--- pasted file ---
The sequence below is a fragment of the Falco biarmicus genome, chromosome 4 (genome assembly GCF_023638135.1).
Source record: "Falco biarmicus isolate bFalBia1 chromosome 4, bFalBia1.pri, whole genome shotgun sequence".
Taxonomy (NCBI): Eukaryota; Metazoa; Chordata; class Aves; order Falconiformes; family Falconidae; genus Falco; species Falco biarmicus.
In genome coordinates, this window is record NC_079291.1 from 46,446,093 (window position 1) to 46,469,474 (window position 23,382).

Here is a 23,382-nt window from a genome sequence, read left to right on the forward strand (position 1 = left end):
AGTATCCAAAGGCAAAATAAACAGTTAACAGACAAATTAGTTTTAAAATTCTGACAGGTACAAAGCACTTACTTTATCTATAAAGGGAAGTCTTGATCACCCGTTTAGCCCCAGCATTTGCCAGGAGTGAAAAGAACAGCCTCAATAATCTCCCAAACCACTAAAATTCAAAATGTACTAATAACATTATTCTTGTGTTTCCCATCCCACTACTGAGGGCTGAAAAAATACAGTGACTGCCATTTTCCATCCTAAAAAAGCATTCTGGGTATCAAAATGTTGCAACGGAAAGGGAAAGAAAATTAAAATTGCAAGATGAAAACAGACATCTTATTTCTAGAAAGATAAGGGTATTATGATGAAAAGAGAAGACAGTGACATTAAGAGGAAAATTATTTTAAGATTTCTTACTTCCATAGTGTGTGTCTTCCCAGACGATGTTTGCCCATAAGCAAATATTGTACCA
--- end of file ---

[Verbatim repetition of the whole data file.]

The sequence below is a fragment of the Falco biarmicus genome, chromosome 4 (genome assembly GCF_023638135.1).
Source record: "Falco biarmicus isolate bFalBia1 chromosome 4, bFalBia1.pri, whole genome shotgun sequence".
Taxonomy (NCBI): Eukaryota; Metazoa; Chordata; class Aves; order Falconiformes; family Falconidae; genus Falco; species Falco biarmicus.
In genome coordinates, this window is record NC_079291.1 from 46,446,093 (window position 1) to 46,469,474 (window position 23,382).

Here is a 23,382-nt window from a genome sequence, read left to right on the forward strand (position 1 = left end):
AGTATCCAAAGGCAAAATAAACAGTTAACAGACAAATTAGTTTTAAAATTCTGACAGGTACAAAGCACTTACTTTATCTATAAAGGGAAGTCTTGATCACCCGTTTAGCCCCAGCATTTGCCAGGAGTGAAAAGAACAGCCTCAATAATCTCCCAAACCACTAAAATTCAAAATGTACTAATAACATTATTCTTGTGTTTCCCATCCCACTACTGAGGGCTGAAAAAATACAGTGACTGCCATTTTCCATCCTAAAAAAGCATTCTGGGTATCAAAATGTTGCAACGGAAAGGGAAAGAAAATTAAAATTGCAAGATGAAAACAGACATCTTATTTCTAGAAAGATAAGGGTATTATGATGAAAAGAGAAGACAGTGACATTAAGAGGAAAATTATTTTAAGATTTCTTACTTCCATAGTGTGTGTCTTCCCAGACGATGTTTGCCCATAAGCAAATATTGTACCA